If you have friends who are beyond menopause, there’s a chance you have friends who are taking hormone replacement therapy. You may have heard mixed messages about hormone therapy, and so have we.
It is a fairly controversial topic in the world of health and wellness. Let’s broach this difficult topic so that you can have the knowledge to make informed decisions about your health beyond menopause.
Menopause and hormones
What is hormone replacement therapy, anyway? Often shortened to HRT, hormone replacement therapy is a medication containing female sex hormones. There is also bioidentical hormone therapy for thyroid hormone replacement therapy available, but our discussion will focus on female sex hormones. During menopause, your body stops making estrogen. HRT replaces that.
Hormone replacement therapy is most often used in the treatment of menopause symptoms. These include hot flashes and vaginal discomfort. Menopausal hormone therapy can also prevent bone loss and thus reduce your risk factors for fracture.
If all the above is true, then why not have all postmenopausal women on HRT? Well, there are also risks involved.
The risks aren’t the same for everyone, and your level of risk will depend upon the type of hormone replacement therapy, the dose, how long you take it for, and your health status. Your doctor will tailor your HRT to your specific case. They should also evaluate every now and then to make sure the benefits outweigh the risks.
What are the basic types of hormone therapy?
Hormone replacement therapy usually focuses on replacing lost estrogen. There are two main types of hormone replacement therapy: systemic hormone therapy and low-dose vaginal products.
Systemic hormone therapy
Systemic hormone therapy has a higher dose of estrogen. Various tissues throughout the body absorb the estrogen. This type of hormone therapy can treat various symptoms of menopause.
Systemic estrogen therapy comes in the following forms:
Low dose vaginal products
Low-dose vaginal products minimize how much estrogen your body absorbs. This is why doctors use them to treat the urinary and vaginal symptoms of menopause. Low-dose vaginal products come in cream, ring, or tablet format.
If you have not had a hysterectomy, then your doctor will likely advise you to take progesterone or progestin along with estrogen therapy. This is because when you take estrogen alone, it can stimulate the growth of the uterine lining. This can increase your endometrial cancer risk.
Progesterone helps balance estrogen hormone levels and reduces this risk of hormonal imbalance and cancer. If you have had your uterus removed, then progestin therapy may not be necessary.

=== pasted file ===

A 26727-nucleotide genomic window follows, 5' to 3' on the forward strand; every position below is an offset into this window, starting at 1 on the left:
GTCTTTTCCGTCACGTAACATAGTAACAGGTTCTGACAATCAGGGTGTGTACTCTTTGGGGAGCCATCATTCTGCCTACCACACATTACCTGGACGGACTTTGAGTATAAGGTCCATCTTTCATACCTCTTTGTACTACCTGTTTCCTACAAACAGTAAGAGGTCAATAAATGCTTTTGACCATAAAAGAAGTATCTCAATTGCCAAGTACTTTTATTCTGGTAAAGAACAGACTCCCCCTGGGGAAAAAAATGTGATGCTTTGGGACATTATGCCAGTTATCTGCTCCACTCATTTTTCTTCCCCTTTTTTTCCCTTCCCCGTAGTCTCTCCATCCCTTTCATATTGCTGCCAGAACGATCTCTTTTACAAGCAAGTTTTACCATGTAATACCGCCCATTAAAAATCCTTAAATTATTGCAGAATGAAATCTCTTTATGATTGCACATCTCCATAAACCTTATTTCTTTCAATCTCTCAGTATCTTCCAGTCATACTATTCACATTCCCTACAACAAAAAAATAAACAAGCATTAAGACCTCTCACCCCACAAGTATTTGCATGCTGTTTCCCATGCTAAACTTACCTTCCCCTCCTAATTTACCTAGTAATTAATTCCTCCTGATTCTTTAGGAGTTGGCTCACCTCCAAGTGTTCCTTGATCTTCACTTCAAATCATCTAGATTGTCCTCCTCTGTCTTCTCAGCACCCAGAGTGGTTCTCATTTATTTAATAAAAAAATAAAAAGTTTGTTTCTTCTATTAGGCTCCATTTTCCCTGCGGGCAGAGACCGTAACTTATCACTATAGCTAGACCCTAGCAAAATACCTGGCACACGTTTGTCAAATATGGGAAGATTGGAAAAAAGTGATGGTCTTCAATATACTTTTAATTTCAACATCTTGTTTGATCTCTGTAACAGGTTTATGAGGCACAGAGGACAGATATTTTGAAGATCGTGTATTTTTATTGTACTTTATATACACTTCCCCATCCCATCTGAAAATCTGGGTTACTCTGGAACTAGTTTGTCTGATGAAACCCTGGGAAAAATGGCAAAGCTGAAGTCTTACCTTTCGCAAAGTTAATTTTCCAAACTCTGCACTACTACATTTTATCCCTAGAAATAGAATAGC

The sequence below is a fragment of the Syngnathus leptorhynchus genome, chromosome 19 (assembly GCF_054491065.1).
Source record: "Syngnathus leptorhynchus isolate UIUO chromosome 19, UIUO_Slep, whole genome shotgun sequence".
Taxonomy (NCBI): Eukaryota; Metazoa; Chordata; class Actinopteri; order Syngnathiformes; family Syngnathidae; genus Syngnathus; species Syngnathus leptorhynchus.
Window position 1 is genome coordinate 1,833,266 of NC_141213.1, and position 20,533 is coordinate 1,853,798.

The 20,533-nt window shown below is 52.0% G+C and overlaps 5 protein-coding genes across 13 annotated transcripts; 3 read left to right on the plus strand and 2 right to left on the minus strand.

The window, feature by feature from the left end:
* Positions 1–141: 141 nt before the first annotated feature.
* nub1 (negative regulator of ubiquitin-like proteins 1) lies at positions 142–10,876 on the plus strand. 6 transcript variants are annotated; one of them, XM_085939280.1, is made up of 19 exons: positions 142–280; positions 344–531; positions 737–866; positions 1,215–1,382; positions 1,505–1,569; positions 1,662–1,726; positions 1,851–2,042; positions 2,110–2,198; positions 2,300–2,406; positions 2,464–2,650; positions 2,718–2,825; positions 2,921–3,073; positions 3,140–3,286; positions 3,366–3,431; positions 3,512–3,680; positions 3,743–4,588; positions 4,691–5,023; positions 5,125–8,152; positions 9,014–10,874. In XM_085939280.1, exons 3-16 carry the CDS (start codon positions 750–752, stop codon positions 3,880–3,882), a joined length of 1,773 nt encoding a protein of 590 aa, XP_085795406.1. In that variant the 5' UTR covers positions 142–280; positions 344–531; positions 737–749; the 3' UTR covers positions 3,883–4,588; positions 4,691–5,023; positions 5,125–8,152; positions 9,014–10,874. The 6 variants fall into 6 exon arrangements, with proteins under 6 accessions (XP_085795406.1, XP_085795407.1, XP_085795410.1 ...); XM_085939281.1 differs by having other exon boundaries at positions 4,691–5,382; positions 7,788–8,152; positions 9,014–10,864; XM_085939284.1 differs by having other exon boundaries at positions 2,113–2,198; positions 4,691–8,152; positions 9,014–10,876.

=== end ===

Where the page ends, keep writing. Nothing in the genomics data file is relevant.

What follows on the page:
What are the risks of hormone therapy?
Your risks will depend upon several factors. These include your age, health history, and the type of hormone therapy you are receiving (such as conjugated equine estrogen or synthetic hormones).
You may be at greater risk if you begin hormone therapy at age 60 or older. This is also true if you start hormone therapy more than ten years from the onset of menopause.
If you begin hormone therapy before age 60 or within ten years of menopause, the benefits may outweigh your risk.
There are several factors in your health history that determine your risks of hormone therapy. These include your personal history and risks of the following:
- Blood clots (such as venous thromboembolism or VTE risk)
- Coronary heart disease and cardiovascular disease
- Liver disease
Type of hormone therapy
Your risks with hormone therapy will depend upon whether you are taking estrogen alone or with progestin (a synthetic progestogen). For example, medroxyprogesterone is often used in combined hormone replacement therapy with estrogens. They will also depend on the dose, type, and duration of use of the estrogen.
Hormone therapy may increase the risk of the following conditions:
- Heart disease
- Blood clots
- Pulmonary embolism
- Lung cancer
- Breast cancer: Combined hormone replacement therapy is a cause. Estrogen-only hormone replacement therapy may also increase breast cancer risk.
- Ovarian cancer: Both combined and estrogen-only hormone replacement therapy increase the risk of ovarian cancer, but the risk is low.
- Uterine cancer: Estrogen-only hormone replacement therapy increases the risk of uterine cancer.
Who can benefit from hormone therapy?
The benefits of hormone therapy may outweigh the risks for you if you are healthy and fall into the following categories.
Experience hot flashes
Systemic estrogen therapy is the most effective treatment for hot flashes (vasomotor symptoms) and night sweats in menopausal women.
Have other menopausal symptoms
Estrogen can help with vaginal symptoms of menopause as well, including the following: